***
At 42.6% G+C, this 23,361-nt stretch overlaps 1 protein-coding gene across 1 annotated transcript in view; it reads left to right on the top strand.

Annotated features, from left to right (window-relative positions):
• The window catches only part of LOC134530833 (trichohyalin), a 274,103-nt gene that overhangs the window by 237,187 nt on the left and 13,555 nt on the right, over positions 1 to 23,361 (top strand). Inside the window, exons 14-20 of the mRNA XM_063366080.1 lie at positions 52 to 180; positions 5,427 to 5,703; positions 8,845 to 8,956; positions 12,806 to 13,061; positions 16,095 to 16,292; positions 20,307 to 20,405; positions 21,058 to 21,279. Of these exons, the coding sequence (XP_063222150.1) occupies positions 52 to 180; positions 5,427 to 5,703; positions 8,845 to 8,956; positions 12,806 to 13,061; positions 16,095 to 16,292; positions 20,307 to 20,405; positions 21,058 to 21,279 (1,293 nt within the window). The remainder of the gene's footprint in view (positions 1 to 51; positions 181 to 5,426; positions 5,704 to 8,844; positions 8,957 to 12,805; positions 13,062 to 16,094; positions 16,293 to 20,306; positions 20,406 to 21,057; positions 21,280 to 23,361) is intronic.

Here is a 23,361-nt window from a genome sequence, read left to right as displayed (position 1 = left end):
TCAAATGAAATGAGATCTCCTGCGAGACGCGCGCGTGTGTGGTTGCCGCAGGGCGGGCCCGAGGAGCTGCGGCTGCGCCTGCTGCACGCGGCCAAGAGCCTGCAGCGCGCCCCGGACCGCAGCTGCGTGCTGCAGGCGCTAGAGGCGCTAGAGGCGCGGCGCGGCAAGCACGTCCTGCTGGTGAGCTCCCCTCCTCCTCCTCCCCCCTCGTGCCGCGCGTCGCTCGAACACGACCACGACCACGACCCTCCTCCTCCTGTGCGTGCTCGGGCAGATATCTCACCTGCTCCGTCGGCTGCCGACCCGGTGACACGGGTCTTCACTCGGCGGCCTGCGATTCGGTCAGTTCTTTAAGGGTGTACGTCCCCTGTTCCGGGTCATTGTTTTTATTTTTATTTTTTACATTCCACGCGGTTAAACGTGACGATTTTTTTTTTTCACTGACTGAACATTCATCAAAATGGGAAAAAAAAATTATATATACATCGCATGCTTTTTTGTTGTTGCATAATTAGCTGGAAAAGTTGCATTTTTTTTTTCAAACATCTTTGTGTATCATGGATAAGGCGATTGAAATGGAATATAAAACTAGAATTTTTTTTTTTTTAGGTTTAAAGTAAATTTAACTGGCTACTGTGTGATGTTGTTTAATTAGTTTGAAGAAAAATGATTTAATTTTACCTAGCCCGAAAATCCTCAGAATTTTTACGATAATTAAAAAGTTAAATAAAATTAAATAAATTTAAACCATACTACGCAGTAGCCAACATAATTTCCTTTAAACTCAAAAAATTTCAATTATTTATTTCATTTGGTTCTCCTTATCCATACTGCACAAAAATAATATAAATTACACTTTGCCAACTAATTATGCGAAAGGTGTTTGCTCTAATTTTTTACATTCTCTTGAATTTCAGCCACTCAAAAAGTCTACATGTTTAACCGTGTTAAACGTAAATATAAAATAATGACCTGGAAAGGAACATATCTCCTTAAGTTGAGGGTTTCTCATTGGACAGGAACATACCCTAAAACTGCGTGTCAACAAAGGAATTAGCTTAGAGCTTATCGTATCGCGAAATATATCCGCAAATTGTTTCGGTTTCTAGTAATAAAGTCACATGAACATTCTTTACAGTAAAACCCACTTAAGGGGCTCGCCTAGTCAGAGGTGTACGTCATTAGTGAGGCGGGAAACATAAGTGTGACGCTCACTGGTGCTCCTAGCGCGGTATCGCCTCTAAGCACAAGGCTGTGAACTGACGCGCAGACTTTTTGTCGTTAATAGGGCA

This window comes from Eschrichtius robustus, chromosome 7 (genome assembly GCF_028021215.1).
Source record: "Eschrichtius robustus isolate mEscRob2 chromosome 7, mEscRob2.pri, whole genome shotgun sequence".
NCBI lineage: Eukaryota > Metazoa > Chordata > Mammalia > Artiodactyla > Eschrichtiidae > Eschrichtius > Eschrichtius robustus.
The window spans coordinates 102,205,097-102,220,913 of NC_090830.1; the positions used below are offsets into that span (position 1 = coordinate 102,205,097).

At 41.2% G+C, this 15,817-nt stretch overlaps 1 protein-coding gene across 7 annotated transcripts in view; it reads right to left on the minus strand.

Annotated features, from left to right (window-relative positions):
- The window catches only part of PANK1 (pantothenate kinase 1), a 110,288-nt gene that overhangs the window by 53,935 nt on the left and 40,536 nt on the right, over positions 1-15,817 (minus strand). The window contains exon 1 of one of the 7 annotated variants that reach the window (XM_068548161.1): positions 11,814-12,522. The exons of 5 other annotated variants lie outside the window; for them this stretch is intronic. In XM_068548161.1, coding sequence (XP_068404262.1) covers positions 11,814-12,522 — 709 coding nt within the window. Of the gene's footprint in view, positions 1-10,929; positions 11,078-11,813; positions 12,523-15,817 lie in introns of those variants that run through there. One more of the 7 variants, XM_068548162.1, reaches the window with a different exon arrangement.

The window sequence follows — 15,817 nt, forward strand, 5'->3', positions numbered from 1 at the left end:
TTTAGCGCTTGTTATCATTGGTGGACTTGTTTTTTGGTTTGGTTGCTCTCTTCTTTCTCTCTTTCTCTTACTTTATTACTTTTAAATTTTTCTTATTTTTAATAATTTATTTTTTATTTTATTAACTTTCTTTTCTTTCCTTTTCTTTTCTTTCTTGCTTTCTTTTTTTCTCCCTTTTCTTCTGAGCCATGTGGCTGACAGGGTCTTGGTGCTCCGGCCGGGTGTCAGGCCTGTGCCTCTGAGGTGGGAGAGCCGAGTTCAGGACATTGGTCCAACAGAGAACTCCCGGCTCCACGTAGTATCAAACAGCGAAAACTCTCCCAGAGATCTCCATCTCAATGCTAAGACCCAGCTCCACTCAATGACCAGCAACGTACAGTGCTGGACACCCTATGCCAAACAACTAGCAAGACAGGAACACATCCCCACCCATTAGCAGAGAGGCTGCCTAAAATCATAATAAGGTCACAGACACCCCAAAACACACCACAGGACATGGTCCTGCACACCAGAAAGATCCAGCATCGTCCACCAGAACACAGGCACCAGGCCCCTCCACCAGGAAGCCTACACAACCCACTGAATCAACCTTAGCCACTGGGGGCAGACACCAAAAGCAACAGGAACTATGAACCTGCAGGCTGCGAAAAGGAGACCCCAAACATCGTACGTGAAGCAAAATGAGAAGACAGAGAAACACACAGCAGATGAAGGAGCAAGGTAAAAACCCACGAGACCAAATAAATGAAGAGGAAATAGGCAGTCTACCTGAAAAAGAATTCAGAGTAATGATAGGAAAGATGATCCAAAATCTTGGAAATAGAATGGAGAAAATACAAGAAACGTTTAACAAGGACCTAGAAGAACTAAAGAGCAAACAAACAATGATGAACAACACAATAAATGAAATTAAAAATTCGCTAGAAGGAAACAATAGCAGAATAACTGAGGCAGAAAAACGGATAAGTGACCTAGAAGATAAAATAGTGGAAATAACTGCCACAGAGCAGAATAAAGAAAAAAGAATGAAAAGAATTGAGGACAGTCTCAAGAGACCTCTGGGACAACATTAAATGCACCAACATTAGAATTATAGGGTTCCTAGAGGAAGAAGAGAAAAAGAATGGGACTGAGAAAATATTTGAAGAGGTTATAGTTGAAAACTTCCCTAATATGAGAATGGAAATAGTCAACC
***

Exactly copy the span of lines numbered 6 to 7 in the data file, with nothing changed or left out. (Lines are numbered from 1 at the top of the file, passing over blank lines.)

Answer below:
This window comes from Eschrichtius robustus, chromosome 7 (genome assembly GCF_028021215.1).
Source record: "Eschrichtius robustus isolate mEscRob2 chromosome 7, mEscRob2.pri, whole genome shotgun sequence".